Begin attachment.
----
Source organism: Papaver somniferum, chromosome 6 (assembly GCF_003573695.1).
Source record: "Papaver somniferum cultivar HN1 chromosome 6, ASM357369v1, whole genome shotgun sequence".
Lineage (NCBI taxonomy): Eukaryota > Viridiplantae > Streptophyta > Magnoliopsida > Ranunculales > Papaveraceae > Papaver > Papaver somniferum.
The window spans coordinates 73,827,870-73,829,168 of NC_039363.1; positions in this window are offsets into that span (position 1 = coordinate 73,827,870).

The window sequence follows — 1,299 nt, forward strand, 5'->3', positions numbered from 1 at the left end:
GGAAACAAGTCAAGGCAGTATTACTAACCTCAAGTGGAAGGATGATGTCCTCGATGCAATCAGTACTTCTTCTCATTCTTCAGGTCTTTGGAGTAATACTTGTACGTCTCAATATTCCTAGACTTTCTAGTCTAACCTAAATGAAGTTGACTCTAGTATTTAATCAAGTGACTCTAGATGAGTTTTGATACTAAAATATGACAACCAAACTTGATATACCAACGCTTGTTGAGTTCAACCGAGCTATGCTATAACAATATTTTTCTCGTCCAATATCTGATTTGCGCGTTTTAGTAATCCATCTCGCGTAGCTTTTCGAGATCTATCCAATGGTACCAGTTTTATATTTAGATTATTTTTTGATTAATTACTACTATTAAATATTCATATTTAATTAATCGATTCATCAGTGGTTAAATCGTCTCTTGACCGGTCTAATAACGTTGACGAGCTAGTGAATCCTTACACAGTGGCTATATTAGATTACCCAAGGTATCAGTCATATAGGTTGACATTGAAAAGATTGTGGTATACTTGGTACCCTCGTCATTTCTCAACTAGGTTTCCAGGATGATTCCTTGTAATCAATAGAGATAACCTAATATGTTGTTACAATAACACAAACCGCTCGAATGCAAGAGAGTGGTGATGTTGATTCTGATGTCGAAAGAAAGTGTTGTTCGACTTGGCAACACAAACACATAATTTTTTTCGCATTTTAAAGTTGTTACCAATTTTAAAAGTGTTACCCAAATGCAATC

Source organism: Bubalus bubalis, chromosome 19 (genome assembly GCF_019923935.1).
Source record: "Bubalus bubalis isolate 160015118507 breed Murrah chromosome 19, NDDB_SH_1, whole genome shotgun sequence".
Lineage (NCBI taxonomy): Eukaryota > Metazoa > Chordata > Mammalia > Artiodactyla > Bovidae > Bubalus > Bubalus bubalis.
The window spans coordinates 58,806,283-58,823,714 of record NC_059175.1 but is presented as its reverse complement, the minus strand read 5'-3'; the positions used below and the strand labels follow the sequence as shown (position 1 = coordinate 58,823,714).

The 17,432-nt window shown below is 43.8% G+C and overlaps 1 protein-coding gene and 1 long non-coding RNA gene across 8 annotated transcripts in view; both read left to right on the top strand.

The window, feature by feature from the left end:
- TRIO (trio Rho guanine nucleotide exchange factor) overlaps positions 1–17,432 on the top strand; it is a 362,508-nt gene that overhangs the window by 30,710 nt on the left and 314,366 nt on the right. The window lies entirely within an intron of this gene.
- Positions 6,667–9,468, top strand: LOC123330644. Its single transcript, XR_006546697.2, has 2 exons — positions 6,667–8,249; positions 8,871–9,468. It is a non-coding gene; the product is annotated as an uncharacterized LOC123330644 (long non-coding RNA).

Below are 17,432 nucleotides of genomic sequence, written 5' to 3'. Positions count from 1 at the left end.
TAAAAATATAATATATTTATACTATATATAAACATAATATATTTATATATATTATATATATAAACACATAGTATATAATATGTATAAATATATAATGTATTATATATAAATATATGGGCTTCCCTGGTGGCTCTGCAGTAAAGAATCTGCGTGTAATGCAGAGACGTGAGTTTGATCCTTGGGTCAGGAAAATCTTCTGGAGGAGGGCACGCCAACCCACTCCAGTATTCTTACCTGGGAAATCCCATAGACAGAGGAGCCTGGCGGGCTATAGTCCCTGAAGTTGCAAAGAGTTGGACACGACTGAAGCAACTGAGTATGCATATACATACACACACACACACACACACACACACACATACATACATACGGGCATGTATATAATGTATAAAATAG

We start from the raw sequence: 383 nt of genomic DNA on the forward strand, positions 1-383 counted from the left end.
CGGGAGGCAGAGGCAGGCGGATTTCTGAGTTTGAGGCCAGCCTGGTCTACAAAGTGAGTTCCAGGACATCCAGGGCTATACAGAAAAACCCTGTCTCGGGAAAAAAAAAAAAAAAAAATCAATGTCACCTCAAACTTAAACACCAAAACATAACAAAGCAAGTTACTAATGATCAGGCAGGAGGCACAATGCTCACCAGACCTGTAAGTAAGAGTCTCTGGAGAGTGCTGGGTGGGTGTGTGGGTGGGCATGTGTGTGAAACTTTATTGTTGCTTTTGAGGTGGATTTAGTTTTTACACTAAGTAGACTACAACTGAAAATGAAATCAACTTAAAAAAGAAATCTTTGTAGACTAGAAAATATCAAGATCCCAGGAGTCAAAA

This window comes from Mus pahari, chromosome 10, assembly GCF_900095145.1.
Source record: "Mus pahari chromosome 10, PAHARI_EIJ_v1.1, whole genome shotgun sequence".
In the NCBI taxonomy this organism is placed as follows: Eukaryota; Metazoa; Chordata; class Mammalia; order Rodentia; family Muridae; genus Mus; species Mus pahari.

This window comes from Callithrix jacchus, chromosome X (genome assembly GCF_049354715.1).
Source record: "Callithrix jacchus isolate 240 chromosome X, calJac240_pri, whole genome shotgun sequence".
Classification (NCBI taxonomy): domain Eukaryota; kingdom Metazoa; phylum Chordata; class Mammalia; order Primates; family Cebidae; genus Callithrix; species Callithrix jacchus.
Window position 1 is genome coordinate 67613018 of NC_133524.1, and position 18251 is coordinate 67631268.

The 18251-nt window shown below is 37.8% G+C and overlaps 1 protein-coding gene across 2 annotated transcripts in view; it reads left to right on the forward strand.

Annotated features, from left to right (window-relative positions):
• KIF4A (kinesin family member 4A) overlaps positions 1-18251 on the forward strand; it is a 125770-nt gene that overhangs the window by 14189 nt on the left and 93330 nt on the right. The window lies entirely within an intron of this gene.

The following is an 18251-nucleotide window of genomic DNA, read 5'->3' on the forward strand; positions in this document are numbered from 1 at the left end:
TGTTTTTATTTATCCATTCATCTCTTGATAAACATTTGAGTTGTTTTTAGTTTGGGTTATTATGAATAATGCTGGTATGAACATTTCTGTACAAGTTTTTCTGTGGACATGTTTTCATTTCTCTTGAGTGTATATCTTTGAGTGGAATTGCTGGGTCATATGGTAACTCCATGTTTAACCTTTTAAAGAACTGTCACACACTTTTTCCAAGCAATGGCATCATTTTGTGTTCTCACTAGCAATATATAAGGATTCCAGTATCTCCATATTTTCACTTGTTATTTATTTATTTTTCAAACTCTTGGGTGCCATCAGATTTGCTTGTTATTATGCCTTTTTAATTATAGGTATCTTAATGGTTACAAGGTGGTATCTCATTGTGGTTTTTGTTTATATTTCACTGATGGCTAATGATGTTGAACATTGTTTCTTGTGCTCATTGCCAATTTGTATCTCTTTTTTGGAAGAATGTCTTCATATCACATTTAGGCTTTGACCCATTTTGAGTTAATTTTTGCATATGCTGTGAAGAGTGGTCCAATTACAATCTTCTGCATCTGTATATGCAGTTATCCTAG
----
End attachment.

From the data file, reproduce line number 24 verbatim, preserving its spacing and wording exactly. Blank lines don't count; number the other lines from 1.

Classification (NCBI taxonomy): domain Eukaryota; kingdom Metazoa; phylum Chordata; class Mammalia; order Primates; family Cebidae; genus Callithrix; species Callithrix jacchus.